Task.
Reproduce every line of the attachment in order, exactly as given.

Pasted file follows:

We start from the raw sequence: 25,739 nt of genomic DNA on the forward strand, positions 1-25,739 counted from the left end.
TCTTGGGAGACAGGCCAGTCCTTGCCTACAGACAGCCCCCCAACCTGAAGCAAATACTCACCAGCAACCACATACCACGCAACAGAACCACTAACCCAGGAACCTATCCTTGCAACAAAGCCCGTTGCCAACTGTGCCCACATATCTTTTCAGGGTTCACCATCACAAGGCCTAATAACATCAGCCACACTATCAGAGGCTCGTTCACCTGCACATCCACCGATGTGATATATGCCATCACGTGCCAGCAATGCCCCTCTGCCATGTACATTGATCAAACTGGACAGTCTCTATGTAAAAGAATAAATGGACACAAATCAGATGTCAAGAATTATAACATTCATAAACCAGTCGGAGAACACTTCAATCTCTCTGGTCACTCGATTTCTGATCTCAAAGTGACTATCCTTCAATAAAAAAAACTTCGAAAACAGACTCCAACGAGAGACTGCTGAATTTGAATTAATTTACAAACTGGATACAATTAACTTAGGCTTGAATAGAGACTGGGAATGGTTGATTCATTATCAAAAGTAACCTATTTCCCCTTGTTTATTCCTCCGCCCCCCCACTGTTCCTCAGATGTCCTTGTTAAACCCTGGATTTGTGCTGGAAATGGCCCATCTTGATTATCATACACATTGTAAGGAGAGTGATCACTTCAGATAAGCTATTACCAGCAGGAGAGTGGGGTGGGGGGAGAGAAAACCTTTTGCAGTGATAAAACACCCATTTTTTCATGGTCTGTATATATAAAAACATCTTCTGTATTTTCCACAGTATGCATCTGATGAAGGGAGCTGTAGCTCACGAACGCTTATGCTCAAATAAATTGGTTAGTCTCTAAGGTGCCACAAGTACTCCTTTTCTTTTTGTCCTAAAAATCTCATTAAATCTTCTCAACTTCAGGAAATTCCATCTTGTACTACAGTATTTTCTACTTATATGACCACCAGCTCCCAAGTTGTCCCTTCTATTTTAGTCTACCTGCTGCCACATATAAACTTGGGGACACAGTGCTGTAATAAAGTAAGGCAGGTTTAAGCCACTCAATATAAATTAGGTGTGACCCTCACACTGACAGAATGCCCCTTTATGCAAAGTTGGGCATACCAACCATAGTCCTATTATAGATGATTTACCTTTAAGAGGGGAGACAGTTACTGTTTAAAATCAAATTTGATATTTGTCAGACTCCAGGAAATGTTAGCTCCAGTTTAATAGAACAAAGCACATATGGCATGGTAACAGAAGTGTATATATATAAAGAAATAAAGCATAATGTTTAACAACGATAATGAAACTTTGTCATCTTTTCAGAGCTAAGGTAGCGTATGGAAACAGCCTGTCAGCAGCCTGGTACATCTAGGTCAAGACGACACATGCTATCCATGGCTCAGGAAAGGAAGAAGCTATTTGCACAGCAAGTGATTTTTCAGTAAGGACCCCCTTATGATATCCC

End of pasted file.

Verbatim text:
We start from the raw sequence: 25,739 nt of genomic DNA on the forward strand, positions 1-25,739 counted from the left end.
TCTTGGGAGACAGGCCAGTCCTTGCCTACAGACAGCCCCCCAACCTGAAGCAAATACTCACCAGCAACCACATACCACGCAACAGAACCACTAACCCAGGAACCTATCCTTGCAACAAAGCCCGTTGCCAACTGTGCCCACATATCTTTTCAGGGTTCACCATCACAAGGCCTAATAACATCAGCCACACTATCAGAGGCTCGTTCACCTGCACATCCACCGATGTGATATATGCCATCACGTGCCAGCAATGCCCCTCTGCCATGTACATTGATCAAACTGGACAGTCTCTATGTAAAAGAATAAATGGACACAAATCAGATGTCAAGAATTATAACATTCATAAACCAGTCGGAGAACACTTCAATCTCTCTGGTCACTCGATTTCTGATCTCAAAGTGACTATCCTTCAATAAAAAAAACTTCGAAAACAGACTCCAACGAGAGACTGCTGAATTTGAATTAATTTACAAACTGGATACAATTAACTTAGGCTTGAATAGAGACTGGGAATGGTTGATTCATTATCAAAAGTAACCTATTTCCCCTTGTTTATTCCTCCGCCCCCCCACTGTTCCTCAGATGTCCTTGTTAAACCCTGGATTTGTGCTGGAAATGGCCCATCTTGATTATCATACACATTGTAAGGAGAGTGATCACTTCAGATAAGCTATTACCAGCAGGAGAGTGGGGTGGGGGGAGAGAAAACCTTTTGCAGTGATAAAACACCCATTTTTTCATGGTCTGTATATATAAAAACATCTTCTGTATTTTCCACAGTATGCATCTGATGAAGGGAGCTGTAGCTCACGAACGCTTATGCTCAAATAAATTGGTTAGTCTCTAAGGTGCCACAAGTACTCCTTTTCTTTTTGTCCTAAAAATCTCATTAAATCTTCTCAACTTCAGGAAATTCCATCTTGTACTACAGTATTTTCTACTTATATGACCACCAGCTCCCAAGTTGTCCCTTCTATTTTAGTCTACCTGCTGCCACATATAAACTTGGGGACACAGTGCTGTAATAAAGTAAGGCAGGTTTAAGCCACTCAATATAAATTAGGTGTGACCCTCACACTGACAGAATGCCCCTTTATGCAAAGTTGGGCATACCAACCATAGTCCTATTATAGATGATTTACCTTTAAGAGGGGAGACAGTTACTGTTTAAAATCAAATTTGATATTTGTCAGACTCCAGGAAATGTTAGCTCCAGTTTAATAGAACAAAGCACATATGGCATGGTAACAGAAGTGTATATATATAAAGAAATAAAGCATAATGTTTAACAACGATAATGAAACTTTGTCATCTTTTCAGAGCTAAGGTAGCGTATGGAAACAGCCTGTCAGCAGCCTGGTACATCTAGGTCAAGACGACACATGCTATCCATGGCTCAGGAAAGGAAGAAGCTATTTGCACAGCAAGTGATTTTTCAGTAAGGACCCCCTTATGATATCCC